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CBO estimates 23 million to lose health insurance under Republican bill

An estimated 23 million people would lose health coverage by 2026 under Republican legislation aimed at repealing Obamacare, the CBO reports.

Report says federal deficits would fall by $119 billion between 2017 and 2026 under the bill

An elderly patient receives treatment at an emergency room in Illinois. The House passed its version of the health bill before it had been evaluated by the non-partisan CBO. (Jim Young/Reuters)

An estimated 23 million people would lose health coverage by 2026 under Republican legislation aimed at repealing Obamacare, a non-partisan congressional agency said on Wednesday in the first calculation of the new bill's potential impact.

The report from the Congressional Budget Office also said federal deficits would fall by $119 billion between 2017 and 2026 under the bill, which was approved this month by the Republican-dominated House of Representatives.

The CBO score raises the stakes for Republican senators now working on their own version of the legislation.

House Republicans came under sharp criticism for passing the bill before the CBO could make its assessment. The Trump administration already has relied on the House bill's health-care spending cuts in its proposed federal budget.

The bill is called the American Health Care Act and would fulfil a long-running Republican goal — repealing and replacing much of former President Barack Obama's 2010 Affordable Care Act, commonly called Obamacare.

Protesters rally last month during U.S. House voting on the American Health Care Act, on Capitol Hill in Washington. Republicans have faced division within their own party over how to repeal and replace Obamacare. (Yuri Gripas/Reuters)

President Donald Trump, who made replacing it a key campaign promise in 2016, and other Republicans say Obamacare is too costly and creates unwarranted government interference in health care decisions.

Congress is aiming to pass the bill under a process called reconciliation, which requires only a simple majority of votes in the Senate, where Republicans hold a 52-48 majority, instead of 60 votes. Under those rules, all elements of the bill must have a direct budgetary impact or else they must be stricken from the legislation.

Senate may not pass bill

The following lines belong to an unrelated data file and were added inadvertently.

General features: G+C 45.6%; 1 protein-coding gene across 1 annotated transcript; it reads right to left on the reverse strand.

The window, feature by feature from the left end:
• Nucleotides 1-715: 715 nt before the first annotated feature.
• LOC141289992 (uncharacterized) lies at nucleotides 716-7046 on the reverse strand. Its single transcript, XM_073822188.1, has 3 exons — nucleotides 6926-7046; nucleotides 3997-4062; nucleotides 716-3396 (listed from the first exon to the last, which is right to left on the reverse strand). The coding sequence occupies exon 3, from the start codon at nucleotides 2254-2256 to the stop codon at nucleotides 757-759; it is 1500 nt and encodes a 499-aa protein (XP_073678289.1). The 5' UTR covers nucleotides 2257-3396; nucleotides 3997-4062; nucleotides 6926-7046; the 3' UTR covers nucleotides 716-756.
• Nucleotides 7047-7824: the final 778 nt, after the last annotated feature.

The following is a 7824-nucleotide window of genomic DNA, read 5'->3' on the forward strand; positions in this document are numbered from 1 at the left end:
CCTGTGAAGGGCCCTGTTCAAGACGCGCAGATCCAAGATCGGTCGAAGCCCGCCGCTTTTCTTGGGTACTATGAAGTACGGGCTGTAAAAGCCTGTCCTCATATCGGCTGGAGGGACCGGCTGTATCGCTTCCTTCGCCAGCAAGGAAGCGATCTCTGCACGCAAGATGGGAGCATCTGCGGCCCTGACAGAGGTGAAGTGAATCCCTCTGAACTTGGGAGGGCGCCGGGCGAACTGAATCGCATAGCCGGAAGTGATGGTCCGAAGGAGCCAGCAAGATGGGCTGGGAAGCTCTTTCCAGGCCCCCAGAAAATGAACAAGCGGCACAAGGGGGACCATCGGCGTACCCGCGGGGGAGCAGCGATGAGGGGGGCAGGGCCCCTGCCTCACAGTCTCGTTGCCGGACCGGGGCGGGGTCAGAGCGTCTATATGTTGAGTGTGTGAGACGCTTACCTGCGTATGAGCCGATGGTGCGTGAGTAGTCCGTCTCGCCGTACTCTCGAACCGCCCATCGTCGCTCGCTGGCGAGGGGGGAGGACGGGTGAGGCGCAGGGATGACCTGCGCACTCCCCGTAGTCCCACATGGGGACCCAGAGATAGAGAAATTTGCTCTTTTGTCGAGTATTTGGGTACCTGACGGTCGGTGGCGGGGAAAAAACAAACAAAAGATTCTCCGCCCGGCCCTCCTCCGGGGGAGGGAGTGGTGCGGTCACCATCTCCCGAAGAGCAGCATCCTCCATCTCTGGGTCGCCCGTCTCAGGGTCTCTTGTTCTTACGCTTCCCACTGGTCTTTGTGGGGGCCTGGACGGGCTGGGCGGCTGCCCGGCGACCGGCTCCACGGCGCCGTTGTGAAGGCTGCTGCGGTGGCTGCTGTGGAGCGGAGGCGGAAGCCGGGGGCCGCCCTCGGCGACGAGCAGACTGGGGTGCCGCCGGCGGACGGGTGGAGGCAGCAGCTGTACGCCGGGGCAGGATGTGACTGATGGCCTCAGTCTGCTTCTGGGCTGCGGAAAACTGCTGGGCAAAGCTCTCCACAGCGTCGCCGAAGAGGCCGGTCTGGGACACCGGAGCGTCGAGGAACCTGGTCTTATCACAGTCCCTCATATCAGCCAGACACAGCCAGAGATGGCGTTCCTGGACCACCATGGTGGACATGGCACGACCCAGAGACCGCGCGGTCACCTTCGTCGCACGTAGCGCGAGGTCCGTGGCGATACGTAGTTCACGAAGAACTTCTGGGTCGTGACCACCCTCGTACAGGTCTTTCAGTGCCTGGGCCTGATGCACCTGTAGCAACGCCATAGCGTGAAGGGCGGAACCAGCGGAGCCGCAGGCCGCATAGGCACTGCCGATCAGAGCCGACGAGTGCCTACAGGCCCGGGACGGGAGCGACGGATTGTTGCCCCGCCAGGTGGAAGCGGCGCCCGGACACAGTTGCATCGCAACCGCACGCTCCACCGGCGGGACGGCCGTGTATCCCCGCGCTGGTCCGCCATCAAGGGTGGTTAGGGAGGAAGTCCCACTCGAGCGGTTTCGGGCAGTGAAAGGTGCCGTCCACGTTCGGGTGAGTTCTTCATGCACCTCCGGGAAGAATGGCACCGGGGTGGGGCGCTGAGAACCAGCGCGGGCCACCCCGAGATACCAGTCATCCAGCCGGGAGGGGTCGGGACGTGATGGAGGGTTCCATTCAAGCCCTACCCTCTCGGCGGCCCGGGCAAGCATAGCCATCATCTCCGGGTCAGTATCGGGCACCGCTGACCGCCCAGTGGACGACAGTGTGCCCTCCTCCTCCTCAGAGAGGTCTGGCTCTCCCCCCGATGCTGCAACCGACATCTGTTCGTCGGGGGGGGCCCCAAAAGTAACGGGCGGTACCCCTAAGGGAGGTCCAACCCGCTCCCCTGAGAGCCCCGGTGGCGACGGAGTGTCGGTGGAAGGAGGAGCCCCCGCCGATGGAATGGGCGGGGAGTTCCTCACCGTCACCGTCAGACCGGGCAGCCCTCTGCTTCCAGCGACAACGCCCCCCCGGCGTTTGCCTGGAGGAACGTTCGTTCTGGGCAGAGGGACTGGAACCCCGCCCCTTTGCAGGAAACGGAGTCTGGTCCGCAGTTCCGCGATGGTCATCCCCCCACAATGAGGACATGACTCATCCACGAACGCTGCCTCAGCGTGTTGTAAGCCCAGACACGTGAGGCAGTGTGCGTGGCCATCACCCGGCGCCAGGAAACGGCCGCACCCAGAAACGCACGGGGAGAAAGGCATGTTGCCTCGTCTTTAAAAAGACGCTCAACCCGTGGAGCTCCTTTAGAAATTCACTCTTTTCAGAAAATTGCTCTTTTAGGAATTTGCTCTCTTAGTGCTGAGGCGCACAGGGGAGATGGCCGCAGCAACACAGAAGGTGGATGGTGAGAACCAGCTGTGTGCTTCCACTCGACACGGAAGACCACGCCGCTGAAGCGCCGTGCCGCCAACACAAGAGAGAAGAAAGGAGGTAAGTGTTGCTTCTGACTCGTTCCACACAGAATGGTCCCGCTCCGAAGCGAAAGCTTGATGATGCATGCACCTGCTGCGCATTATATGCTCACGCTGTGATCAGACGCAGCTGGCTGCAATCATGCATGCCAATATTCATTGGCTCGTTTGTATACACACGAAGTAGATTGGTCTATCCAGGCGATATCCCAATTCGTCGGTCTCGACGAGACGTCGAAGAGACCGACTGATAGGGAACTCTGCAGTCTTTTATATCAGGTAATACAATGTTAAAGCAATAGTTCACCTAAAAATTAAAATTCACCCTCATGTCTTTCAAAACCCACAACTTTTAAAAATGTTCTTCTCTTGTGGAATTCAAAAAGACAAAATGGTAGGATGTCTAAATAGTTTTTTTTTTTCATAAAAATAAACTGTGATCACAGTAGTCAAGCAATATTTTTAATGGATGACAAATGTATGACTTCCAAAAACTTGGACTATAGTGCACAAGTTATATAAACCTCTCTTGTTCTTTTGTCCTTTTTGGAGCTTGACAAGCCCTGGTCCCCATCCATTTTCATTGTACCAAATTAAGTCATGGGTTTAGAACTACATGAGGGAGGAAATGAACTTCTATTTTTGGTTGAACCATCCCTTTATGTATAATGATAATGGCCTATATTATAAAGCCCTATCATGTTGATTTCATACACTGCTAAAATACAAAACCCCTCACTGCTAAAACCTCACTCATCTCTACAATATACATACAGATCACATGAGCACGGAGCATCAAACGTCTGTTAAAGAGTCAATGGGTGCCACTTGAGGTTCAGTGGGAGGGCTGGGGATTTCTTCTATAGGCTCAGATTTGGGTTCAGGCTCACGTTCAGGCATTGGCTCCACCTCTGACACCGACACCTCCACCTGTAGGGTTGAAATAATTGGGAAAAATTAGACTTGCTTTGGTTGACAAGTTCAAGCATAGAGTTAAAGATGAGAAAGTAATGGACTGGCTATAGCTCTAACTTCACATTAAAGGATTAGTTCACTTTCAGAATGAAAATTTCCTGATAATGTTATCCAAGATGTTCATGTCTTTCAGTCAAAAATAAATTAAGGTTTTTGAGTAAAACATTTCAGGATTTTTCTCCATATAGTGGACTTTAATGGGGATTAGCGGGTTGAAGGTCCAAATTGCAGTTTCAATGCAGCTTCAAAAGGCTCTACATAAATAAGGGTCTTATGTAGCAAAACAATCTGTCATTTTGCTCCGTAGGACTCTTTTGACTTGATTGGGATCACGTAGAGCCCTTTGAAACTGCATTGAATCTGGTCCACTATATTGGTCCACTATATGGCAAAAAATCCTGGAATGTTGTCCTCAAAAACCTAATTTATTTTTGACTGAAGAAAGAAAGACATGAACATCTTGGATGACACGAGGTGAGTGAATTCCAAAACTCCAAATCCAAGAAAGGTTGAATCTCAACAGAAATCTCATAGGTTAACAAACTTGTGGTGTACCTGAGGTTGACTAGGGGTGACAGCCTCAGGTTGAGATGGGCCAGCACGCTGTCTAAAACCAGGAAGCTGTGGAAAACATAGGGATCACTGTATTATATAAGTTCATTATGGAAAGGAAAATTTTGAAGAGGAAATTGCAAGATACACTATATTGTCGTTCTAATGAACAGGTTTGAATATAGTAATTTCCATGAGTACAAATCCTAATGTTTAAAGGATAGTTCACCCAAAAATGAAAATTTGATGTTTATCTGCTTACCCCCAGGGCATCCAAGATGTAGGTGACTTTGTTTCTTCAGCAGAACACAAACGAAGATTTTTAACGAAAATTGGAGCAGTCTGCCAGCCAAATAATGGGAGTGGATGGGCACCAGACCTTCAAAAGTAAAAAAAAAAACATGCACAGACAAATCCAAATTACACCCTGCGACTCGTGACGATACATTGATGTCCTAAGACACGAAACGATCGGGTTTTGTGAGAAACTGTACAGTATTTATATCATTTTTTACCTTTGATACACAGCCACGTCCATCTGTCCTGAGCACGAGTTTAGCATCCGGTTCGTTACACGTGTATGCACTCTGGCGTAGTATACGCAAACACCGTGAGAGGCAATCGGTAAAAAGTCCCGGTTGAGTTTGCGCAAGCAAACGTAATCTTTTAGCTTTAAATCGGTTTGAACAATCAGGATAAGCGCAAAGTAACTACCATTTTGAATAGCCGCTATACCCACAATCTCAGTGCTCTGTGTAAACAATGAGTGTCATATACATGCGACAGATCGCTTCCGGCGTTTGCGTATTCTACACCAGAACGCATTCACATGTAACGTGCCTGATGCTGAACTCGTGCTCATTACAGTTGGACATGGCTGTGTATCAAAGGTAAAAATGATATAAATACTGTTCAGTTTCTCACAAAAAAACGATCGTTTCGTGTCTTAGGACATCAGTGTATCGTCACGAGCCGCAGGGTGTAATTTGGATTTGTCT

A group of 13 Republican senators led by Senate Majority Leader Mitch McConnell are expected to draft their own version of the health-care bill in the coming months. McConnell, however, told Reuters on Wednesday he does not yet know how Republicans will have the necessary votes.

The bill would eliminate most Obamacare taxes that help subsidize private health coverage for individuals, roll back the government's Medicaid health plan for the poor and disabled and replace the law's income-based tax credits for buying medical coverage with credits based on age.

The new CBO score predicts the AHCA would cover 1 million more Americans than a previous version of the bill, which the agency estimated would have left 24 million more people uninsured than Obamacare in 2026.

Supporters of the Affordable Care Act demonstrated in Colorado earlier this year, against a bill at the state level that would chip away at Obamacare. (Brennan Linsley/Associated Press)

In the weeks leading up to the House vote on May 4, two controversial amendments were added to the bill that ultimately helped secure its passage, including one that was added the day before the vote.

One amendment would allow states to opt out of a popular Obamacare provision that prevents insurers from charging people with pre-existing conditions higher rates, as well as one that required insurers to cover 10 essential health benefits such as maternity care and prescription drugs.

Another amendment allocates an additional $8 billion over five years to help people with pre-existing conditions cover medical costs.

The CBO estimates a total of 51 million people under age 65 would be uninsured in 2026 under the latest House Republican health care bill. Besides the 23 million newly uninsured by the bill, 28 million under age 65 would lack insurance that year under the current health law.

The CBO also says that, compared with Obama's 2010 overhaul, average premiums for people buying individual policies would be lower. The report says that is partly because insurance on average would cover less of people's health care costs.

With files from Associated Press

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